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Guerin Emig: Some normalcy, finally, for the Sooners on a night of Bedlam dominance

Guerin Emig: Some normalcy, finally, for the Sooners on a night of Bedlam dominance

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Video Courtesy of Sooner Sports TV

There has been a pandemic and players in quarantine instead of in uniform, and social injustice and team demonstrations, and injuries and suspensions and blown leads and players coming of age and coming out of nowhere... just a whole slew of disorder for the Oklahoma Sooners.

You crave something normal doing anything right now, playing college football included. You persevere long enough and hope something recognizable eventually comes along just to reassure you everything’s going to be OK.

For the Sooners, that was Bedlam Saturday night in Norman.

Part of it was still odd, sure. Owen Field was at quarter capacity. Several players missed the game due to the pandemic or injury or suspension.

But everything on the field? The stuff of OU’s 41-13 wipeout of Oklahoma State? That looked about as familiar as anything from the crimson-tilted 116-year history of this series.

The Sooners played with their usual confidence.

Quarterback Spencer Rattler jumped into his first Bedlam game like a fifth-year senior, not the freshman he is. He was poised and sharp spraying completions through a first quarter his team dominated by a 21-7 score, and finished with 301 yards and four touchdowns passing.

OSU QBs Spencer Sanders and Shane Illingworth, by contrast, went 15-of-40.

OU running back Rhamondre Stevenson churned out 141 yards on 26 assertive carries, giving the Sooners an edge in a phase of the game that often decides high-stakes showdowns.

OSU’s Chuba Hubbard and LD Brown, by contrast, rushed 18 times for 67 yards.

The Sooners made the explosive plays they always seem to do in Bedlam. Four of their players struck for gains of 30 yards or more.

Hubbard got off a 29-yard run. Star OSU receiver Tylan Wallace made a 25-yard catch. Neither, however, could impact the game like he needed to in order to lift such an uneven Cowboys offense.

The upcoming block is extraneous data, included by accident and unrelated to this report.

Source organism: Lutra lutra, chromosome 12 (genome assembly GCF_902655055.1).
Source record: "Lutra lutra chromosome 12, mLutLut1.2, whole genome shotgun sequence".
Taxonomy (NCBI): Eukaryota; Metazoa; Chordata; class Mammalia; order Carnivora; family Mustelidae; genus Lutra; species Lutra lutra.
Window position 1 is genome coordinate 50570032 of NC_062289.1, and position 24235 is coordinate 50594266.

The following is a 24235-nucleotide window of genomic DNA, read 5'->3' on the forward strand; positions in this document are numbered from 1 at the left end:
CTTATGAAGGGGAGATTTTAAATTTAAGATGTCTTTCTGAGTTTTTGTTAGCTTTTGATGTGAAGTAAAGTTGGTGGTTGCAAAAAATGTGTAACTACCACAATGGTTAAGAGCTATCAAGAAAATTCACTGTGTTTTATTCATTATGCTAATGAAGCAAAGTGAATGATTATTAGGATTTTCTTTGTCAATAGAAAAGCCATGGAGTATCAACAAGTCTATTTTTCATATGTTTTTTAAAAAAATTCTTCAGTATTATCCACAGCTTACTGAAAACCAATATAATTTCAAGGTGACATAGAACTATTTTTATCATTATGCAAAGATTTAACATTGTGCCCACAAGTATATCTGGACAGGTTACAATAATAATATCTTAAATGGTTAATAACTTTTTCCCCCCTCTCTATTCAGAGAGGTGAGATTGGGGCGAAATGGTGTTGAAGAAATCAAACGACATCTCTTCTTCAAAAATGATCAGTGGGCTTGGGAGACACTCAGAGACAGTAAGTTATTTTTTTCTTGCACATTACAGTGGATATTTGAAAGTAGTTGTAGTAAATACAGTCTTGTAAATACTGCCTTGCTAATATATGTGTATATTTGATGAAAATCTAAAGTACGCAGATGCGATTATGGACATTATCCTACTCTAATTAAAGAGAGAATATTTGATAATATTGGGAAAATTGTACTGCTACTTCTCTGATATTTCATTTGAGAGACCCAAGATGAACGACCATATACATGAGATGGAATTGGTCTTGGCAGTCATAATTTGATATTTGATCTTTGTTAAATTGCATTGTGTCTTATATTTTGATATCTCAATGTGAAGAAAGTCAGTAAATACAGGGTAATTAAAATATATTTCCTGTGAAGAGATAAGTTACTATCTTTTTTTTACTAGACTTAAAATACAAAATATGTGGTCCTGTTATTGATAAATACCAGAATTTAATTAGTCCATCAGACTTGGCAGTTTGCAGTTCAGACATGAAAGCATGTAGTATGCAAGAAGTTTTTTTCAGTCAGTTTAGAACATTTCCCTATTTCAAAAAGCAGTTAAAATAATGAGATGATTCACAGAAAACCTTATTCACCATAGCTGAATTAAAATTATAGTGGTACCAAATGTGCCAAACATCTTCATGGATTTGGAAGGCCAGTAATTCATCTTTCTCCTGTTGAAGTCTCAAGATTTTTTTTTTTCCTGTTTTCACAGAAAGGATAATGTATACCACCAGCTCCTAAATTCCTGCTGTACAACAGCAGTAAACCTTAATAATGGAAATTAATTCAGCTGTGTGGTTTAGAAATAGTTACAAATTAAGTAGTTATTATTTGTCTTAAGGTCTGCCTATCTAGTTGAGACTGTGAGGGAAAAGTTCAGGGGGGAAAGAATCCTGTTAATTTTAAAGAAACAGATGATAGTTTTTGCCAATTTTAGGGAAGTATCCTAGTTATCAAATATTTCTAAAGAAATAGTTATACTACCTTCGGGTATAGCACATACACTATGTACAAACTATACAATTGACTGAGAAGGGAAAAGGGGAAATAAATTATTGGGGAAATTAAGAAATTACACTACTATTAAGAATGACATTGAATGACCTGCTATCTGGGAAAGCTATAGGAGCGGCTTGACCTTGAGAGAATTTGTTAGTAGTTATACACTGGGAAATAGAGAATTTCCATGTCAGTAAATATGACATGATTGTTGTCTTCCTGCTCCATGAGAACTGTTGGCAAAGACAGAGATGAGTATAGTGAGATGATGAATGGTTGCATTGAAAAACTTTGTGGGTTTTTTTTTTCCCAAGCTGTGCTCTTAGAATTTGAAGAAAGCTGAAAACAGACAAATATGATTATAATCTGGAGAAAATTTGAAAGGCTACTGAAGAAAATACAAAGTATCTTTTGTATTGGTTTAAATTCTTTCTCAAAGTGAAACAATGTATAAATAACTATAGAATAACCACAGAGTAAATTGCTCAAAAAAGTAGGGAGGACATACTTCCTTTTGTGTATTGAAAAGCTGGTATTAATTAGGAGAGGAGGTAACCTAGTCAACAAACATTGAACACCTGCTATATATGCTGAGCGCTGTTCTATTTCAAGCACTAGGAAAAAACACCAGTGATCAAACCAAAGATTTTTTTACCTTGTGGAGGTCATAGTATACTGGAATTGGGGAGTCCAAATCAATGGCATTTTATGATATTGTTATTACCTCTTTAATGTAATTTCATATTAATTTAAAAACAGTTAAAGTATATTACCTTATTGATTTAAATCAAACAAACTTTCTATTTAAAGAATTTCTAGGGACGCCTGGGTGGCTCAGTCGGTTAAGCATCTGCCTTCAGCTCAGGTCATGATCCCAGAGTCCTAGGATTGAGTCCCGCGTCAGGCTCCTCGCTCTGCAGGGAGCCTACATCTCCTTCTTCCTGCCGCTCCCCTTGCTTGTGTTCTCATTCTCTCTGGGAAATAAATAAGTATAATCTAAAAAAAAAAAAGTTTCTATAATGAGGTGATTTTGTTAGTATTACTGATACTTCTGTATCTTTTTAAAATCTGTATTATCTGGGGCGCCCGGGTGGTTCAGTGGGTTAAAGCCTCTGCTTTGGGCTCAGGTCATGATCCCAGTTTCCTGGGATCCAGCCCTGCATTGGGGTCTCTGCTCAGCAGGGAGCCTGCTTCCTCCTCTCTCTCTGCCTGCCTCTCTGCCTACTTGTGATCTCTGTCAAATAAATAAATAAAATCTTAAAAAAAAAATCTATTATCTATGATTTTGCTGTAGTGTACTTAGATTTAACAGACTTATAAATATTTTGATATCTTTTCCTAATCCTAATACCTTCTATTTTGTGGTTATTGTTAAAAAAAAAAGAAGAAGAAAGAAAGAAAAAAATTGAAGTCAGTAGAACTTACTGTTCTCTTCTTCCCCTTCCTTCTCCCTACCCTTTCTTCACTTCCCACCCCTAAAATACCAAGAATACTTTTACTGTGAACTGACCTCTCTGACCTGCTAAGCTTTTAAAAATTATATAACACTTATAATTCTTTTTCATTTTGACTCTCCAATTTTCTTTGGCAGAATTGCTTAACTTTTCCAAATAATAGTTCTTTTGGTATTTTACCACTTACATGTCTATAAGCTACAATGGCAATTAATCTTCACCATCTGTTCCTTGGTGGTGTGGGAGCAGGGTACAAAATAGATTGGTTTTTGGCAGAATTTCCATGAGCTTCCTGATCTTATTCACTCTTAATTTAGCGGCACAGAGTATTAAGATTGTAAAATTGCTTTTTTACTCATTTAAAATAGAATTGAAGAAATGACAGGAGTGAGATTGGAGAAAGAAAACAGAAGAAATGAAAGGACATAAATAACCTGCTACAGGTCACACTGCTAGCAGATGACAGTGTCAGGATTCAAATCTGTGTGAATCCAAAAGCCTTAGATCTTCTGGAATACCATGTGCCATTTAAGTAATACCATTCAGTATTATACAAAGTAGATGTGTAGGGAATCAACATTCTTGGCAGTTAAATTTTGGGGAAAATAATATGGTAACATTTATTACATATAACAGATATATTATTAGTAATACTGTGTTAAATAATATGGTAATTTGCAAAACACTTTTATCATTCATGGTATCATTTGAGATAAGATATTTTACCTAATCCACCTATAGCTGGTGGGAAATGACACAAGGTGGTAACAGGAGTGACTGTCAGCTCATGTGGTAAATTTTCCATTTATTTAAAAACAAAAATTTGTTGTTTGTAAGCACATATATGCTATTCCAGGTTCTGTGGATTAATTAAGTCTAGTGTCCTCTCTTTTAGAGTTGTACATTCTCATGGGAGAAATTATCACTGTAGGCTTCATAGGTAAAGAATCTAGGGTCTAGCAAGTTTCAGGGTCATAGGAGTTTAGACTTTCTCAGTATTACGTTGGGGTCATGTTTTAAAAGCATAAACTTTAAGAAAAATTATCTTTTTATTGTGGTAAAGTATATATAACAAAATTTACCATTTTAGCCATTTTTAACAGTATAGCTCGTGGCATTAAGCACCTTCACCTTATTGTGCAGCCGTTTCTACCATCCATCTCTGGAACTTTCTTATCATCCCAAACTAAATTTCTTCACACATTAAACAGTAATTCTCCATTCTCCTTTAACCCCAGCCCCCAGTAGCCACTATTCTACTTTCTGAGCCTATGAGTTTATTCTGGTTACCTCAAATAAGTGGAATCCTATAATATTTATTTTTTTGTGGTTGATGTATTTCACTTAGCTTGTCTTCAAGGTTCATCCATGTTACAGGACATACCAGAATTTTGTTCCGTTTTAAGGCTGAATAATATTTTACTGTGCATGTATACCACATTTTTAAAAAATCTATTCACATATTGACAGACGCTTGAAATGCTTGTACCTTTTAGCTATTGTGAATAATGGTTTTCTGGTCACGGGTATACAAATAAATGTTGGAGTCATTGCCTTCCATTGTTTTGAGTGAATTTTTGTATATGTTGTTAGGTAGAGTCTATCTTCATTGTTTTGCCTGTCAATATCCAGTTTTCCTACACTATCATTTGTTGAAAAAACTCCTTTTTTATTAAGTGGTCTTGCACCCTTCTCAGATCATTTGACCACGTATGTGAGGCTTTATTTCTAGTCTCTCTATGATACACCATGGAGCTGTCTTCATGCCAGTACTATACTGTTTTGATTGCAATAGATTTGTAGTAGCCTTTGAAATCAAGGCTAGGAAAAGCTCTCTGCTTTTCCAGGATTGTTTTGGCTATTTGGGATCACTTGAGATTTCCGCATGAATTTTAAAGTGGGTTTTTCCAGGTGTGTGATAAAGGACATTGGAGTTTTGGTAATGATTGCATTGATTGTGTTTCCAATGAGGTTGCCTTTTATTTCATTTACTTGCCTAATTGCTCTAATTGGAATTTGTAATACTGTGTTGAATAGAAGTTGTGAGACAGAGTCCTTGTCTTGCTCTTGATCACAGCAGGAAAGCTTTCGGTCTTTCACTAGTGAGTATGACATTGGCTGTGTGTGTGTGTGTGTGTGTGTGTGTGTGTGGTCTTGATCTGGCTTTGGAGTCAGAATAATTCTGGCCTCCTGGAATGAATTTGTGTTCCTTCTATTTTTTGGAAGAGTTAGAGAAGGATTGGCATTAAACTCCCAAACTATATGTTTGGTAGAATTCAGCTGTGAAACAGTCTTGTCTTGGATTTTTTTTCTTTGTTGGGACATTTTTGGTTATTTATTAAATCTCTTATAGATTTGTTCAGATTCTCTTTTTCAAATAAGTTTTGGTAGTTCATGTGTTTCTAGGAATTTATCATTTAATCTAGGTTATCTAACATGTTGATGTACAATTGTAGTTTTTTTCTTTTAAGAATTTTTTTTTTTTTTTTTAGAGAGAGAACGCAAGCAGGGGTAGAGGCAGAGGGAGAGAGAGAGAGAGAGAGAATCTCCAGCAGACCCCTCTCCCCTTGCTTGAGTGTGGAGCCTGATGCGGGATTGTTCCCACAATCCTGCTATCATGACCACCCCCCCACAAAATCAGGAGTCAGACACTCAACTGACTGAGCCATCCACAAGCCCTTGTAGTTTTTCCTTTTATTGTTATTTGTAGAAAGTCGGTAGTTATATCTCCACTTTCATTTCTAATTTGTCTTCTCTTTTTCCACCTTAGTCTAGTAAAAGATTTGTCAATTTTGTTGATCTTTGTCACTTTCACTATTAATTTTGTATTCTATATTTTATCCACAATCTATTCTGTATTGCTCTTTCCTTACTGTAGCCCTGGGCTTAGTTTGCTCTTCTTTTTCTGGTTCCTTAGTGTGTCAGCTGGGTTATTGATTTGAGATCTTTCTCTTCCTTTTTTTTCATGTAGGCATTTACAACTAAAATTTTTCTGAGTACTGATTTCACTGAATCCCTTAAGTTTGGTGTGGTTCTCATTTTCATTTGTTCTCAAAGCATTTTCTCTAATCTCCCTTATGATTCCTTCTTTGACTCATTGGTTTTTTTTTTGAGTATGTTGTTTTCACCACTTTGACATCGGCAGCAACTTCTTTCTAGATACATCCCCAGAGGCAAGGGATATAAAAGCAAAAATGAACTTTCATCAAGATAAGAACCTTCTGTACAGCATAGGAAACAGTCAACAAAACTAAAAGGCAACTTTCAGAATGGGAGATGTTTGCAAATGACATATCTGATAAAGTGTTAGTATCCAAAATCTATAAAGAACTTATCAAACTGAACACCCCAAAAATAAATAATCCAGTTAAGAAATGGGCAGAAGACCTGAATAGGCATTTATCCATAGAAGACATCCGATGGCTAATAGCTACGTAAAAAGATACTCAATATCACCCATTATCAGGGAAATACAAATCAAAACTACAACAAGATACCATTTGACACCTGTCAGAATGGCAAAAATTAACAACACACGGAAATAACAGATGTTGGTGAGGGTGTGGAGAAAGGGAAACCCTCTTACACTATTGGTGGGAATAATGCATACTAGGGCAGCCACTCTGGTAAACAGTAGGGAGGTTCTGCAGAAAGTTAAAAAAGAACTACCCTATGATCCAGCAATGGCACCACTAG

That was mostly due to the opposing defense. The Sooners ran at OSU ball-carriers fast, hit them hard and then let them know after the fact. Repeatedly.

They carried themselves like players on the team with the 70-victory edge in the series.

Defensive end Ronnie Perkins acted as though he might start tackling the goal posts. He got plenty of frenzied support from his mates across OU’s hungry line and several linebackers as well.

And not that coaching ever truly decides games like this – the young men running the plays are the key to games like Bedlam, not the older ones calling them – but Riley dialed up a creative plan to attack the decisive first quarter, before having Rattler toss a second-half touchdown pass after taking a handoff.

Mike Gundy, by contrast, punted inside the OU 40-yard line in the fourth quarter, his cause still not completely lost.

Gundy, now 2-14 as head coach in Bedlam, is a symbol of OSU’s issues. Really, though, the issues have been there since these schools first played in 1904, the Cowboys on the back foot for well over a century now.

The Sooners often put them there. Saturday was just the latest example of that.

“I give our guys a lot of credit,” Riley said simply enough. “We controlled the football game.”

That had to feel good, and not just because OU now has a clearer path toward a Big 12 Championship appearance on Dec. 19, or because the Sooners have clearly grown from their back-to-back losses to Kansas Sate and Iowa State several weeks ago, or because OU has emerged from other challenges this bizarre season playing its best football at the most critical time.

It had to feel good for everything to feel normal again, even for three hours, OU reasserting command of a series it has commanded for a very long time.

View from the sidelines: 2020 Bedlam in Norman


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Sports Columnist

I'm the proud father of Gretchen and Holden. Devoted husband to Christy, who has been my best friend since biology class at Booker T. Washington. I covered the OU Sooners for 15 years. That was both challenging and rewarding. Now I get to write columns.

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